Inspired In Bangalore, Starting up In The Gulf
GetBaqala (Baqala means grocery in Arabic), is the brainchild of Amjad Puliyali. He was inspired to startup in grocery delivering after his years living and working in Bangalore.
Photo Credit : twitter.com,
“What the Flipkarts and the Big Baskets have achieved across India is staggering. I wanted to create a similar experience except customized for the Middle Eastern market,” said Mr. Puliyali speaking of his effort to popularize his grocery delivery startup.
Yes, it may seem like Get Baqala is late to the ecommerce and delivery space. But you have to look at it from the point view of the Middle East region. Technology adoption for everyday essentials like buying groceries, ordering a taxi, channeling a doctor hasn’t taken off yet nor has the startup eco system as mature as it is in India. In some cases, there seems to be no reason. When it comes to groceries, most homes will have a grocery store around the corner, or going to an upscale mall for even mundane needs is deeply ingrained as part of life. That’s why GetBaqala is kind of a disruptive pioneer in a sea of convenient Baqalas.
GetBaqala was officially launched in Bahrain in October 2016 by Indian tech entrepreneur Amjad Puliyali. The grocery delivery app takes orders from customers and sends the order to a partner supermarket which will then process the order. A delivery man, from an external delivery company or the partner grocery outlet but wearing the GetBaqala brand, then collects the order from the shop and delivers it to the customer in less than 2 hours, or it can be scheduled for next day delivery. The app will notify the customer at different stages of the process, for example when the order has been received and the goods have been dispatched.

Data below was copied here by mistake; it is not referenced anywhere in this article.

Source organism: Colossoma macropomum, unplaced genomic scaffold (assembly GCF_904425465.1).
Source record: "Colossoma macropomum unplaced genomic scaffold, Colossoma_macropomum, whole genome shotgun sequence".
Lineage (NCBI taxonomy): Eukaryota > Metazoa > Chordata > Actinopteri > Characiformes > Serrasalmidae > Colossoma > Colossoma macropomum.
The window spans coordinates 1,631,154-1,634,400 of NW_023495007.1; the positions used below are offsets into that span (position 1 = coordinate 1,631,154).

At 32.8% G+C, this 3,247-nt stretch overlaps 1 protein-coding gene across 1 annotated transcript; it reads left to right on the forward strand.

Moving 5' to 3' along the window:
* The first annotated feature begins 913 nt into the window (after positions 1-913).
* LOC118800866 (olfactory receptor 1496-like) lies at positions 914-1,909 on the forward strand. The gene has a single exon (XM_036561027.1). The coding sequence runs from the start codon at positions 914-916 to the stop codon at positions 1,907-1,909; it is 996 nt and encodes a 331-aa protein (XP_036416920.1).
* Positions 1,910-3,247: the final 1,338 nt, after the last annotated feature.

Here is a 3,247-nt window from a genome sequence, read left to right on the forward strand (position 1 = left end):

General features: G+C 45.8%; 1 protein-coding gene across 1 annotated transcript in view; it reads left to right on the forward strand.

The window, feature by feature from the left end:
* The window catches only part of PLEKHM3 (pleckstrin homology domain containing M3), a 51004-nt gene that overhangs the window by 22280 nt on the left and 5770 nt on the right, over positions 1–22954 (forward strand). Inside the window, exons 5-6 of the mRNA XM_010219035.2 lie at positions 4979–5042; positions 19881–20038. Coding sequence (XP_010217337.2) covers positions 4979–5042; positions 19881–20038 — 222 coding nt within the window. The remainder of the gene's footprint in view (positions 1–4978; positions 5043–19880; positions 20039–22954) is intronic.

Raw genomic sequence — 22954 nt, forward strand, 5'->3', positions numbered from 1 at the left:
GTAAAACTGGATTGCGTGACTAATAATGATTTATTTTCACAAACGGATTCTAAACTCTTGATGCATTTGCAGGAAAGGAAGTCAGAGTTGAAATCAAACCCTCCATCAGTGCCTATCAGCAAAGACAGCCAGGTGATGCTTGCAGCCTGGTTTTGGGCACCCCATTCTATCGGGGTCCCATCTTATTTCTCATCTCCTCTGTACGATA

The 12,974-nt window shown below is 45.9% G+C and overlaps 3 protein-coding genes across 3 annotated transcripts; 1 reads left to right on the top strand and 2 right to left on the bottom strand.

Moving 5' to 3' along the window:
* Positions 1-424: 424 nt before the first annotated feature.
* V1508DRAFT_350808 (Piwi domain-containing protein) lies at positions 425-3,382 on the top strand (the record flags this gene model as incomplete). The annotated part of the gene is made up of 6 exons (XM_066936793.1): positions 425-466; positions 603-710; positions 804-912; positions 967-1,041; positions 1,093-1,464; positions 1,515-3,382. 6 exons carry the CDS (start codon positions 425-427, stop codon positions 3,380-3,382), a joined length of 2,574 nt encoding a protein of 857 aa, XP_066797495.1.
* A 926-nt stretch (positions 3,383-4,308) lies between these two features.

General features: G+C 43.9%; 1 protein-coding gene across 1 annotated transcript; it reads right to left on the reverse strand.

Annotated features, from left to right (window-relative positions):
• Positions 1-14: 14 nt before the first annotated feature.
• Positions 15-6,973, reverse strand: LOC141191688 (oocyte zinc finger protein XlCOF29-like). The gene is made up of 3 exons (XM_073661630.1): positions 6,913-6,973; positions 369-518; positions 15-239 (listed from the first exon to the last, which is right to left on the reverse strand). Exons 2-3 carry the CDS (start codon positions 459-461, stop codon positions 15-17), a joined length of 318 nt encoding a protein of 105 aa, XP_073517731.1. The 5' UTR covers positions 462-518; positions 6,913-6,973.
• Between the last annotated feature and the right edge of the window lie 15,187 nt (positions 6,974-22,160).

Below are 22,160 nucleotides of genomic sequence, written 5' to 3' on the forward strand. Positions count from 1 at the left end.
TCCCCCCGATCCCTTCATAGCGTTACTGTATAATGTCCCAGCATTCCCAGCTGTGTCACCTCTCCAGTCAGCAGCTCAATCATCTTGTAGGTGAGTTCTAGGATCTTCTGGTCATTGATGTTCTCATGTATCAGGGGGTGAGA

GetBaqala allows a customer to select most goods available for purchase, although the catalogue team are still adding inventory to the app. They have partnerships with select stores in the region.
They are also looking into new features for the app such as “scheduling”- saving preferences so that certain goods are delivered regularly, avoiding customers having to select these every time. Another consideration is the need to localise the app and make it available in Arabic- thus far, English is the only language option. The app’s tech team currently sits in Bangalore although Amjad is looking into the feasibility of moving certain members of his team to Bahrain.
There are relatively few grocery home delivery businesses in Bahrain, despite some stores in Dubai, such as LuLu and Choitrams, offering the service. Al Osra supermarket is pioneering home delivery in Bahrain but there is, Amjad believes, a gap in the market.
Amjad lived in Dubai for nine years before deciding to start his business in Bahrain: “The ecosystem for startups is evolving in Dubai. You don’t have the luxury of making more mistakes and there are far too many distractions. Bahrain is a great testing ground for new ideas and it is far more cost effective. Great thing about starting up in Bahrain is we are already receiving orders from Saudi and Kuwait. Around 20 per cent of revenue is from outside of Bahrain.
He also spoke about the role played by the Economic Development Board (EDB) of Bahrain: “After conducting a cost-comparison exercise, I noticed that the EDB has an international office in India. For me, 100 per cent ownership was a crucial factor in setting up the business. Dharmi Magdani, the EDB’s India country manager, assured me that this would be possible and provided me with all the necessary information and once I had decided upon Bahrain, the EDB then coordinated all the initial registration work whilst I was still in India.”
Amjad raised $120,000 pre-seed capital from friends, family and angel investors in the digital media industry who saw the potential of his idea. He is looking to raise around $500,000 in the next stage of capital raising.
The company is also looking to expand at a later stage to Saudi Arabia, which Amjad describes as “the big market.”
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